Opinions, Editorials

Editorial: B.o.B Selection Raises Questions About CAB Vetting Processes

Last week, the Campus Activities Board (CAB) announced that B.o.B would be headlining this year’s Modstock Festival. Bobby Ray Simmons Jr., professionally known as B.o.B, rose to fame in 2009 after the release of his song, “Nothin’ On You,” and has collaborated with artists such as Jessie J, Bruno Mars, and M.I.A. The artist has expressed sympathetic views toward conspiracy theories, including the belief that the earth is flat and that the Sept. 11 attacks were a government conspiracy. More concerningly, he promoted anti-Semitic views in his 2016 song “Flatline,” in which he says: “… before you try to curve it / Do your research on David Irving / Stalin was way worse than Hitler / That’s why the POTUS gotta wear a kippah.

The Anti-Defamation League (ADL) criticized the song in an open letter expressing unease because of his apparent support of a conspiracy that the U.S. government is under Jewish control. The ADL was also concerned with B.o.B’s reference to British pseudo-historian David Irving, who is a known Holocaust-denier.

CAB hosts three major concerts a year—Stokes Set, Plexapalooza, and Modstock—that all share a budget. Performers are paid, although the amounts are undisclosed. Each performer has to be approved by BC after CAB searches for artists over a months-long period. The organization claims to find artists who are both affordable and would pass the University’s assessment of every performer’s adherence to Jesuit values, according to past Heights interviews with CAB. The Live Entertainment (LE) division of CAB spends most of the year searching for artists that the organization can afford and the University would approve. As of last September, none of their suggestions had been rejected, according to Mike Florio, CSOM ’19, at the time CAB’s director of LE.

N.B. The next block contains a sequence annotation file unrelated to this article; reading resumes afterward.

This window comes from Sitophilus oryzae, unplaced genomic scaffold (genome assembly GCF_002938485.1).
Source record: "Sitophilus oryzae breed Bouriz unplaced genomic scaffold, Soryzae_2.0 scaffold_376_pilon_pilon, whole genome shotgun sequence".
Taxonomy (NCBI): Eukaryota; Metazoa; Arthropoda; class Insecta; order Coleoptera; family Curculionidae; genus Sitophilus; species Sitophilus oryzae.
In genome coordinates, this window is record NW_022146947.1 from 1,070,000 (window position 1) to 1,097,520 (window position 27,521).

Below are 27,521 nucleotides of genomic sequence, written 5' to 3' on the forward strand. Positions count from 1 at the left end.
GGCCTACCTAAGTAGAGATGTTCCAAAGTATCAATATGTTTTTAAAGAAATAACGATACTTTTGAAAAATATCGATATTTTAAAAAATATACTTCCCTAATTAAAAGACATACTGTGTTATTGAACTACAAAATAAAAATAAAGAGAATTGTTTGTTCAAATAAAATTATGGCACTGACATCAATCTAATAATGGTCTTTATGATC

B.o.B’s controversial views are very easily accessible—even his Wikipedia page dedicates a section to his “Beliefs.” While CAB has said that its invitation to B.o.B does not constitute an endorsement of his views, B.o.B’s views do appear inconsistent with “Jesuit values”—and, more importantly, general decency—calling into question the stringency of the review processes for these artists. Equally concerning is the fact that B.o.B will receive some undisclosed payment for his performance.

BC, whose approval is needed for any pick, is also partially at fault. The day after the organization announced that B.o.B would perform at Modstock, Fox 25 reported, “BC administrators say they have not yet heard of any controversy with the B.o.B concert.” More appropriate would have been some condemnation (or at least an acknowledgement) of the artist’s past anti-Semitic statements. Most appropriate would have been the easiest decision of all: don’t invite (and pay) an artist whose lyrics promote a Holocaust-denier.

Featured Graphic by Nicole Chan / Graphics Editor

April 29, 2018